Mary Dineen

ID # 211, (1790-1868)
BirthMary Dineen was born on 28 February 1790 at United States. 
MarriageShe married David Able.
 
DeathShe died on 22 March 1868 at Beverly Township at age 78. 
BurialShe was buried at Troy Cemetery, Beverly Township, Wentworth County. 
NoteThe source for Mary's maiden name is the death registration of her daughter, Harriet Able Gamble, in 1909.

031649, Beverly Township, Harriet Gamble, death Dec. 3, 1909, born July 29, 1825, Canadian, age 84 yrs, 4 mos. and 4 days. Her parents' names are given as David Able, born U.S.A., and Mary Dineen, born U.S.A. The informant in her death is William Sager. According to an Abstract Index, William Sager is also her executor.

The presence of Deneens, or Dineens, in Beverly is early. Charity Deneen married Thomas Lawrason and they are buried in Troy Cemetery. A copy of Charity's death registration states that her birth place was New Jersey. There was also a Samuel Deneen in Beverly in early days. He can be found in censuses taken in Beverly in 1825 and 1833. Whether Charity or Samuel are related to Mary isn't known, but given that it isn't a common name a relationship seems probable. Both Charity and Mary finished up in the small cemetery at Troy

A photo has been found at the Hamilton Public Library which is dated September 24, 1867, and was taken as the home of Peter and Lucinda Wood in Beverly. A photographer from Galt took the picture and it represents the elderly people attending a party given by the Woods. It would appear from one or two younger people that there must have been a large number of people in attendance and no doubt a spread of ages. The picture is only of the more elderly people. In it are Mary Abel and Charity Lawrason. Both have the same maiden name and they are sitting beside each other in the picture. It seems unlikely that documentation will ever be found confirming their relationship, but probably they are sisters.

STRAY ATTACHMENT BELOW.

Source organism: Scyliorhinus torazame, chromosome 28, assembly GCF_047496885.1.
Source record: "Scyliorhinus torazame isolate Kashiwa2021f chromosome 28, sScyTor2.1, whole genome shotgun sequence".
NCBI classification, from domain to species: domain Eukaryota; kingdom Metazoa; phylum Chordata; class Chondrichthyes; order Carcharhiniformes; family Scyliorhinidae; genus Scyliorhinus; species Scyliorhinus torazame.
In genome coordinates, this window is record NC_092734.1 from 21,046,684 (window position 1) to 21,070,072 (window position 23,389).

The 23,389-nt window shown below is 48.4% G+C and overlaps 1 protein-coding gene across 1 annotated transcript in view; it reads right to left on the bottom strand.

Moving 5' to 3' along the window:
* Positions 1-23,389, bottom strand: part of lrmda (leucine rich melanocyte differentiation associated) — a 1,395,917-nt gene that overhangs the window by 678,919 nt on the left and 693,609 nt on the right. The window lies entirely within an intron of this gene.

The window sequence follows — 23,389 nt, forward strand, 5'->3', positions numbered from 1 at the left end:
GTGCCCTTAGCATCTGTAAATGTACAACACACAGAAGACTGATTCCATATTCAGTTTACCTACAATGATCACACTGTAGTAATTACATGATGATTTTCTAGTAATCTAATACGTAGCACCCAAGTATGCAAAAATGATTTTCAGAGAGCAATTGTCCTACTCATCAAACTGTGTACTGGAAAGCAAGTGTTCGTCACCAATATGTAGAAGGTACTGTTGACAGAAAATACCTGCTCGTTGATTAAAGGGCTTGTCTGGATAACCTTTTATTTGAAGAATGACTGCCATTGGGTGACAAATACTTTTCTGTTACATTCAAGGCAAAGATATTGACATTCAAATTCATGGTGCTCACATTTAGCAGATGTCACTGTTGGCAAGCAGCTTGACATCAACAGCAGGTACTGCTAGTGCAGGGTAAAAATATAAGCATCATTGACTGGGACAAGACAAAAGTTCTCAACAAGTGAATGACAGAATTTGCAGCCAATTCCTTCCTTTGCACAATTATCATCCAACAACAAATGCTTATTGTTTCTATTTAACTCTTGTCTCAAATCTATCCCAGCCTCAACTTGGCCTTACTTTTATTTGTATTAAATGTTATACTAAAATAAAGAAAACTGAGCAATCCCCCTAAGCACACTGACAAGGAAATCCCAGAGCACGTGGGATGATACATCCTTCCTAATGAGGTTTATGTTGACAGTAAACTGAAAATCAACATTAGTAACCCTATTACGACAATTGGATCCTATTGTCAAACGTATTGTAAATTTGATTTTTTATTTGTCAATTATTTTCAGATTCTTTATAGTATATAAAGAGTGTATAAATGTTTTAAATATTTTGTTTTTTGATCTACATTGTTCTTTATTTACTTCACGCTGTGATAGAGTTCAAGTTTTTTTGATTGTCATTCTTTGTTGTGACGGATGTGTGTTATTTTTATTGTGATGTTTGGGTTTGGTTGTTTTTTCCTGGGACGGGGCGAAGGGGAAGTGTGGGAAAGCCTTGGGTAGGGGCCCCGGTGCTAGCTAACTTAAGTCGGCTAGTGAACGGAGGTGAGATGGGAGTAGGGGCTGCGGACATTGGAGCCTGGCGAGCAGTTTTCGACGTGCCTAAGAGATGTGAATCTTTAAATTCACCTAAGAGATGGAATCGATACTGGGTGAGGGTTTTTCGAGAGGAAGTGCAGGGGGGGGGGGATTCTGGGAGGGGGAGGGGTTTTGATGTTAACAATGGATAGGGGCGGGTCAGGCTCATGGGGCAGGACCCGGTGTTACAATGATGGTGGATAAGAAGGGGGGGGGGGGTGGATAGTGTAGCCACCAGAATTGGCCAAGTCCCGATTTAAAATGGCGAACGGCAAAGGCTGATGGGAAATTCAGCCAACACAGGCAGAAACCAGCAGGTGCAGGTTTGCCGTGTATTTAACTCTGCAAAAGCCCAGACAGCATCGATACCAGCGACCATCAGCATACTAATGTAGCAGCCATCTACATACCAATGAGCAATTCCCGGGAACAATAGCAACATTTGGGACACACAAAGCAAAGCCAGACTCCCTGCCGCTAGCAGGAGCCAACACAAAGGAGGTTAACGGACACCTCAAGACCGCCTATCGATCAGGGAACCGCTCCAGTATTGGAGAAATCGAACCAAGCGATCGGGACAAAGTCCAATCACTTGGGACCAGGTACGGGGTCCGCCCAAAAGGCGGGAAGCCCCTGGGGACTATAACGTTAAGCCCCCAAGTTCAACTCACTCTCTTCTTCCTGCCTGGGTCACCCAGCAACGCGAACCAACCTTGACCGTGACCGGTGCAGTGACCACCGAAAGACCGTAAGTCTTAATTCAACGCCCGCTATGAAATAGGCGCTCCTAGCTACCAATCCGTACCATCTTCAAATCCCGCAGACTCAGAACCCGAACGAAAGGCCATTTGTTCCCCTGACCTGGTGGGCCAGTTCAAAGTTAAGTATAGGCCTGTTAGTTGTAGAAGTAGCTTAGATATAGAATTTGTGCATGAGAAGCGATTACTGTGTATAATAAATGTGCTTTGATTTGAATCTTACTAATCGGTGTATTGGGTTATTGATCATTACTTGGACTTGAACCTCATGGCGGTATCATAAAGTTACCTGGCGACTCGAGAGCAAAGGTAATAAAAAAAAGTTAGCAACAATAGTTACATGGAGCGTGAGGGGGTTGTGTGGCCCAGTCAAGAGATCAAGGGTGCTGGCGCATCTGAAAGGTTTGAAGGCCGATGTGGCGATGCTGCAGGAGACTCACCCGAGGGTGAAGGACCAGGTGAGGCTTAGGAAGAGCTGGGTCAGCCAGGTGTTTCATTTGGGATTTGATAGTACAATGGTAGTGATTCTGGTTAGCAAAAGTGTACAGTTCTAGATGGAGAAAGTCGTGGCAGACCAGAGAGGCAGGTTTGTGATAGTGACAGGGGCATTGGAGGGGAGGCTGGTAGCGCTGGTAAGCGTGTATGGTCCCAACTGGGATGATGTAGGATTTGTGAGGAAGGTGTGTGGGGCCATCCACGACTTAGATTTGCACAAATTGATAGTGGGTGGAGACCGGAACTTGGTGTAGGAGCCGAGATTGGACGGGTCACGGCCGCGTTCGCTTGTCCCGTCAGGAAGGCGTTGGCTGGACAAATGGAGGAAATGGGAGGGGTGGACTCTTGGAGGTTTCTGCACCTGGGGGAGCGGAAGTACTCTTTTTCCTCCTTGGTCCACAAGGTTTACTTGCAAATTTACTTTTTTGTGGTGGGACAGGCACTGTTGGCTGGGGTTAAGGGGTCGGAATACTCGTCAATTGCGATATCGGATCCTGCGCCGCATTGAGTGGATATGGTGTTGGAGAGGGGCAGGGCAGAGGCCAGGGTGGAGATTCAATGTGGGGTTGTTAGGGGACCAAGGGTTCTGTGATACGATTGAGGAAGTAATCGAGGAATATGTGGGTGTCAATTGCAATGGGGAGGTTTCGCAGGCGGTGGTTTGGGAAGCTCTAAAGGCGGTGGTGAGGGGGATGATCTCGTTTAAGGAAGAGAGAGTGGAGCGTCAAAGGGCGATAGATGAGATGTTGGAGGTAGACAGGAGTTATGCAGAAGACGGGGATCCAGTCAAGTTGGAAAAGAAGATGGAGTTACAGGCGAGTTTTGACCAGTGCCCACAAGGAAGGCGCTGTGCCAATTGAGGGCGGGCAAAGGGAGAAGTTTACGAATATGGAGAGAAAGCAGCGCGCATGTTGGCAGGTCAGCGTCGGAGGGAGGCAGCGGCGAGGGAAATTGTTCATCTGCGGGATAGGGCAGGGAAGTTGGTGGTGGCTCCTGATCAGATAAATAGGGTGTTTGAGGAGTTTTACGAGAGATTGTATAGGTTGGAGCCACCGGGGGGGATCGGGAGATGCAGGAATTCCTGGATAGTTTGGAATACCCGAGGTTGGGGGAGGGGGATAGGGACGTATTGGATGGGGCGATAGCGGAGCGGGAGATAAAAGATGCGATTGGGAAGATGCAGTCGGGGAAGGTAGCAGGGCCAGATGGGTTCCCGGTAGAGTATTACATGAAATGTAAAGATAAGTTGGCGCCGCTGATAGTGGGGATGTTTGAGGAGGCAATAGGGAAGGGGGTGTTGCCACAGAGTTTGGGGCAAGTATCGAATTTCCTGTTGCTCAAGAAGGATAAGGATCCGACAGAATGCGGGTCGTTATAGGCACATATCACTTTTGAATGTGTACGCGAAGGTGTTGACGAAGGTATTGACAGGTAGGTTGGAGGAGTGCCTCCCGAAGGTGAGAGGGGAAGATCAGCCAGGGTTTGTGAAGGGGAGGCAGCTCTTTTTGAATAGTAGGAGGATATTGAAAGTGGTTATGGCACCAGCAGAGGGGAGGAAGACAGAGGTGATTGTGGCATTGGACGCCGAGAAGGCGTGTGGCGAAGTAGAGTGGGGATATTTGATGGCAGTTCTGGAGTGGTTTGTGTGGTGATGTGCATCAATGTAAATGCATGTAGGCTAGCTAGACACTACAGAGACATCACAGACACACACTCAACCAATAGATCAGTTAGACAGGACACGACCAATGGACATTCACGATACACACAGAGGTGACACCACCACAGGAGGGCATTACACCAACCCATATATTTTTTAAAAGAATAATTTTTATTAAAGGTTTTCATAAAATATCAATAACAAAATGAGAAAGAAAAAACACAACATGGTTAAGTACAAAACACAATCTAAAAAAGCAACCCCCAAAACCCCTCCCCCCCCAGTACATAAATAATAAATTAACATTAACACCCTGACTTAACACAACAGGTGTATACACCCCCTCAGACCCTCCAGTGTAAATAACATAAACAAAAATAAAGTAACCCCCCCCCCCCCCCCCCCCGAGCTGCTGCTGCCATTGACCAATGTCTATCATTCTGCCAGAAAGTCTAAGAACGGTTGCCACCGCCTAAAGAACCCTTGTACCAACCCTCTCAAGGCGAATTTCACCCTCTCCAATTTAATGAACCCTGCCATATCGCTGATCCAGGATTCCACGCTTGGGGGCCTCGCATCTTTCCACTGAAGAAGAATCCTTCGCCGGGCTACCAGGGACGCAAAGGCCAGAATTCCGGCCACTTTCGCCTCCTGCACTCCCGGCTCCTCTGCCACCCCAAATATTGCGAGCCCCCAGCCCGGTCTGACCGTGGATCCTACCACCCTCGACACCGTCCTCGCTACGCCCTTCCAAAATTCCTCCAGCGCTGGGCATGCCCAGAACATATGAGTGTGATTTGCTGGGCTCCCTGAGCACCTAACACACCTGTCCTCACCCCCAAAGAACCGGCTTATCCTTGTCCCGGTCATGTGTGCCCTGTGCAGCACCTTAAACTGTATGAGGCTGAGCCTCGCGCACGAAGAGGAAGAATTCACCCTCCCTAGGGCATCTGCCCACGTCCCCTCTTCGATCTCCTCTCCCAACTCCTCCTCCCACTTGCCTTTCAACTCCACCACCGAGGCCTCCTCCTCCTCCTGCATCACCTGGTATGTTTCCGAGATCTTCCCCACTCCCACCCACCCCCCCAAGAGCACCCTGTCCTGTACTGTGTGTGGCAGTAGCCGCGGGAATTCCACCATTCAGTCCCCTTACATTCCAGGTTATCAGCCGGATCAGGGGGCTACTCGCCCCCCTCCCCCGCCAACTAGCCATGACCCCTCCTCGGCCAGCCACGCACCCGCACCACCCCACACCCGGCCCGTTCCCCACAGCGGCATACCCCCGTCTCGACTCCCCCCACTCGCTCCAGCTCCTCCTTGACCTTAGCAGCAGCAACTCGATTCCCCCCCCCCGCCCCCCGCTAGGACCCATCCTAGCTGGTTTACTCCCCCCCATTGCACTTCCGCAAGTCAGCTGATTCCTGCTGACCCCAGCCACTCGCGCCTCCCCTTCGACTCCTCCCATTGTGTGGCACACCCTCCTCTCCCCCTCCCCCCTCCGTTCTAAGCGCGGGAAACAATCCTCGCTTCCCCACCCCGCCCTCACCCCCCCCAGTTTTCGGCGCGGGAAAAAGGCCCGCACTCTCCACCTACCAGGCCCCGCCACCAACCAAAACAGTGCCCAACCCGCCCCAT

One other source of information regarding the relationship of Mary Dineen Abel and Charity Deneen Lawrason needs to be considered and that is the diary of Henry Husband, transcribed by Val Husband Brook. Henry makes note that Peter Wood and his wife Lucinda (Lawrason) were at the marriage of Henry and his second wife Jane Coleman, daughter of Dan Coleman and Mary Dineen Abel. Henry believed that Peter disapproved of Jane's marriage to Henry, but Peter and Lucinda were generous in their giving of a wedding gift to Jane. She was presented with fifty dollars, which in those days would have been munificent. This provides us with no direct information as to the family relationship. Indeed, we know that Jane's brother George Coleman and her sister Harriet Coleman Nisbet worked for Peter, George doing so for much of his working life.

Many years later, Henry noted in his diary that Peter Wood had died and that George and Harriet were remembered in Peter's will and that they were connected to Peter's family. The will is no direct help for George and Harriet are remembered for faithful service as employees. George was certainly working for Peter and Lucinda as early as 1861, for he was with them at the time of that census. The accumulated circumstantial evidence is that the families were actually related through the Dineens/Deneens. 

Children of Mary Dineen and David Able

Last Edited21 Jun 2015